Public Radio Faces Loss of a Programming Institution


Public broadcasting will lose one of its most vibrant and innovative program-makers this fall when Smithsonian Productions is shut down because of cost-cutting measures. The media production unit of the Smithsonian Institution will cease operations Sept. 30.

Smithsonian Productions created television documentaries and exhibit-related videos, but it was most renowned for a slate of award-winning radio programs, such as the 13-hour “Jazz Singers” series, hosted by Al Jarreau, which will air a new installment Wednesday on KCRW-FM (89.9).

“This is a sad moment in public radio history,” said KCRW producer and publicity director Sarah Spitz. “They produced exemplary documentaries that fulfilled a key function of public radio: to entertain while teaching you something new that you might not have known before. They created very rich tapestries of sound and very important documentaries.”

In the last decade, Smithsonian Productions’ radio works included “Black Radio: Telling It Like It Was,” a 1996 series hosted by Lou Rawls that recounted the history of African American radio; “The Mississippi: River of Song,” hosted by Ani DiFranco, a survey of the musical varieties along the river’s shores; and “Memphis: Cradle of Rock ‘n’ Soul” with Cybill Shepherd. “Black Radio” and “River of Song” were both recipients of the Peabody Award.

“They are one of the few entities in this country that is able to combine radio and TV components to make the sum greater than its parts,” said Richard H. Madden, vice president of radio at the Corp. for Public Broadcasting, which has invested more than $750,000 in Smithsonian Productions programs. “But people may not know about it even though they have probably benefited from it.”


The elimination of Smithsonian Productions was strictly a budgetary decision, said David J. Umansky, director of communications for the Smithsonian Institution. In the Smithsonian’s fiscal year 2002 budget, which is still awaiting final approval in Congress, it received a 2.4% increase for salaries and expenses, but that was not enough to cover a federally mandated 3.7% raise for its employees. To make up the shortfall, the Smithsonian eliminated 180 positions, including the nine-member staff at Smithsonian Productions, Umansky said.

“There were cuts in every area of the Smithsonian. Whole other offices were cut, all of which were essential in some way. None of it was done as a comment on the quality of the work,” he said.

For a media production center, Smithsonian Productions was fairly lean: Its 2001 budget was $735,000, according to director Paul Johnson, less than half of which came out of the Smithsonian’s $386 million in federal appropriations earmarked for salaries and expenses. That budget went to salaries, benefits and operating costs; money for program production was raised from other sources, such as museum funds and grants.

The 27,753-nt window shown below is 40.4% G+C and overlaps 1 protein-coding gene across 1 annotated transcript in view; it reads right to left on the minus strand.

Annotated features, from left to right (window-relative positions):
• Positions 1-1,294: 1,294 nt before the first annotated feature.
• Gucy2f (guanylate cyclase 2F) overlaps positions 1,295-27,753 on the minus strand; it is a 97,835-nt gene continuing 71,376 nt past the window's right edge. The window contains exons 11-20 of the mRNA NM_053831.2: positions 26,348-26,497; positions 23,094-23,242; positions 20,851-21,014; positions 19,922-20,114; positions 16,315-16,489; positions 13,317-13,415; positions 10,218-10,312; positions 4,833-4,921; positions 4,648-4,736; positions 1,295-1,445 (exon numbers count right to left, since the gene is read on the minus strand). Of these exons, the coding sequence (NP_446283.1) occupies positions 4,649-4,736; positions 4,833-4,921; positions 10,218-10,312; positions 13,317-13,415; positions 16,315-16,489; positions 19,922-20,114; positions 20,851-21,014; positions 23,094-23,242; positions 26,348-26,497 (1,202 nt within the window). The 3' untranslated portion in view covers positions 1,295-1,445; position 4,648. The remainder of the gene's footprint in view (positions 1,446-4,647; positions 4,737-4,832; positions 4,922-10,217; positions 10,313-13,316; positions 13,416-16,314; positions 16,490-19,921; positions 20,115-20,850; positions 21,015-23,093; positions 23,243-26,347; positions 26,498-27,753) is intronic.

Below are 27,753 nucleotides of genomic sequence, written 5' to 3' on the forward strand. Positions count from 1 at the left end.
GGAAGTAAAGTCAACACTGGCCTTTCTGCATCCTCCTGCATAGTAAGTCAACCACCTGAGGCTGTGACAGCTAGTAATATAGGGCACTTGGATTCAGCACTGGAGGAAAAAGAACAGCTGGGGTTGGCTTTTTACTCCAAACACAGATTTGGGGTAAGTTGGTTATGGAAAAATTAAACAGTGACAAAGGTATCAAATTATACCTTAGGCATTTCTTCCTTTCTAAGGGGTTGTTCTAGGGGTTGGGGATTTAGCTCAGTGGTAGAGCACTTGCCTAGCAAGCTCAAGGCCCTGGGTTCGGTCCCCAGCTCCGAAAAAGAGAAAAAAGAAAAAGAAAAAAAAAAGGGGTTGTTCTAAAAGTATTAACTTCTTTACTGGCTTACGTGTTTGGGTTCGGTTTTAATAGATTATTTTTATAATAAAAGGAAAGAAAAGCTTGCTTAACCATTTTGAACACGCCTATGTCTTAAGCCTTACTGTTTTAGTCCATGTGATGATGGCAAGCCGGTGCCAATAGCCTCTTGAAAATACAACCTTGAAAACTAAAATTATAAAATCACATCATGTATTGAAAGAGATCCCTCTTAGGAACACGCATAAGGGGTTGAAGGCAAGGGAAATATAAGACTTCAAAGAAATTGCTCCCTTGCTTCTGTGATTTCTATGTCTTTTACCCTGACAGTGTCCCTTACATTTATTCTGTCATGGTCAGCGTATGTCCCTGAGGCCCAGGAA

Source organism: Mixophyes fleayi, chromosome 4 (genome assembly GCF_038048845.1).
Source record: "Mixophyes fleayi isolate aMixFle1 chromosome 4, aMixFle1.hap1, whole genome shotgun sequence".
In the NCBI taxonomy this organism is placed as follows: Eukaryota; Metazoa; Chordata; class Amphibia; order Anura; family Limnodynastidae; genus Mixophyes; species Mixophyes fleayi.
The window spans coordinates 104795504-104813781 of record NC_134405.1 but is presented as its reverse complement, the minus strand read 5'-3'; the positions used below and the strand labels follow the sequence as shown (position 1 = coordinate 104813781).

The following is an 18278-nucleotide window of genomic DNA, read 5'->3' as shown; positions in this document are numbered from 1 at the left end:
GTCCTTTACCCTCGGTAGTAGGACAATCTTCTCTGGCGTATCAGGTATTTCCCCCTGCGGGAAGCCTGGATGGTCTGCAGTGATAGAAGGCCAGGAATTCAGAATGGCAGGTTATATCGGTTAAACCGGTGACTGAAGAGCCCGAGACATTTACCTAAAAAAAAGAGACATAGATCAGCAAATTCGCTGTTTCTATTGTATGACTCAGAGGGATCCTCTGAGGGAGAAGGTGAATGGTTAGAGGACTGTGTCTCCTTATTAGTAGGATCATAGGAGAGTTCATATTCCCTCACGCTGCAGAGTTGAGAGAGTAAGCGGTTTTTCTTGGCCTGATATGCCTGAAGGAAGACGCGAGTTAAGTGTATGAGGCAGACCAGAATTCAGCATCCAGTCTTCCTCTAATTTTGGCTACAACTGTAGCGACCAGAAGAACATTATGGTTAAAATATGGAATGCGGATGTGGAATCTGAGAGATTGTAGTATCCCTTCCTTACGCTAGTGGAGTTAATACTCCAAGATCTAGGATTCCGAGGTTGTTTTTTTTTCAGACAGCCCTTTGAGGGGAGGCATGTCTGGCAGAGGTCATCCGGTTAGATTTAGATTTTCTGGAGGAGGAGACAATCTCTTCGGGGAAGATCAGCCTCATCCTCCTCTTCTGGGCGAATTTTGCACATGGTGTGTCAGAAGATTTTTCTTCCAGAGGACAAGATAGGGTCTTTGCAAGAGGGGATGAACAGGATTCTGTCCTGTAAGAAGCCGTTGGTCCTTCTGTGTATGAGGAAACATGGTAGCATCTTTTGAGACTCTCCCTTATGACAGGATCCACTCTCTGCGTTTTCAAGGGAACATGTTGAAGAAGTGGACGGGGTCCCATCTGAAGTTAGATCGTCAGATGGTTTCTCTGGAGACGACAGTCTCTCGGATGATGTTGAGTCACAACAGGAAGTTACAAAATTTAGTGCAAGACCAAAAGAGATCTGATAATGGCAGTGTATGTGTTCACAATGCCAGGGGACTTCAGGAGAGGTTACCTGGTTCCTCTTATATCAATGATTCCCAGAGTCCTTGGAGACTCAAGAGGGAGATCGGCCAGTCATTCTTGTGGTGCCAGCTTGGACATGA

The “Memphis: Cradle of Rock ‘n’ Soul” project, for example, received $135,000 from the Corp. for Public Broadcasting, according to Wesley Horner, executive producer for Smithsonian Productions. “We were able to leverage millions of dollars in outside production funding,” he said.

More important, the team of in-house radio and TV producers kept track of the Smithsonian’s research and exhibits to identify potential media projects. For example, the material for “Memphis” was culled from the National Museum of American History’s archives of interviews with legendary figures in the history of rock ‘n’ soul.

“If we weren’t here to rub shoulders with this material and recognize these kinds of opportunities, this material would never get out of the Smithsonian,” Horner said. With Smithsonian Productions gone, the individual museum curators and researchers will have to organize funding and outsource the production for radio and TV projects. While there will still be Smithsonian-related documentaries, the concern among public-radio programmers is that high-quality, innovative productions will become less common.

“There are not many independent producers, or producers who work for daily network programs, who have the ability or the resources to really concentrate on a specific subject matter like ‘Black Radio’ or ‘Mississippi,’ ” said Melinda Ward, senior vice president of productions for PRI, which distributes such radio series as Ira Glass’ “This American Life” and produces, among others, Warren Olney’s new syndicated radio talk show “To the Point.” “The Smithsonian is such a rich resource of material, and having the capability to turn that into radio material was great.”


Some are concerned that by eliminating its media production unit, the Smithsonian is losing a channel to the American people.

“Most of the Smithsonian’s funding comes from the taxpayers. They have a justifiable expectation that they should share Smithsonian content whether they can fly to Washington or not,” Horner said. “The only way they can do that is through electronic media.”

Cutting Smithsonian Productions is “not going to help us fulfill our mission,” admitted Umansky. “Will radio suffer? Nobody thinks it will be helped by this, but the Smithsonian has many creative and talented people who recognize the value of radio, and I think it will continue to be part of our mission to diffuse knowledge.”

Ward said she will be sad to see Smithsonian Productions disappear. “These are fabulous programs, and there is so much rich potential at the Smithsonian. You want to see it grow, not diminish.”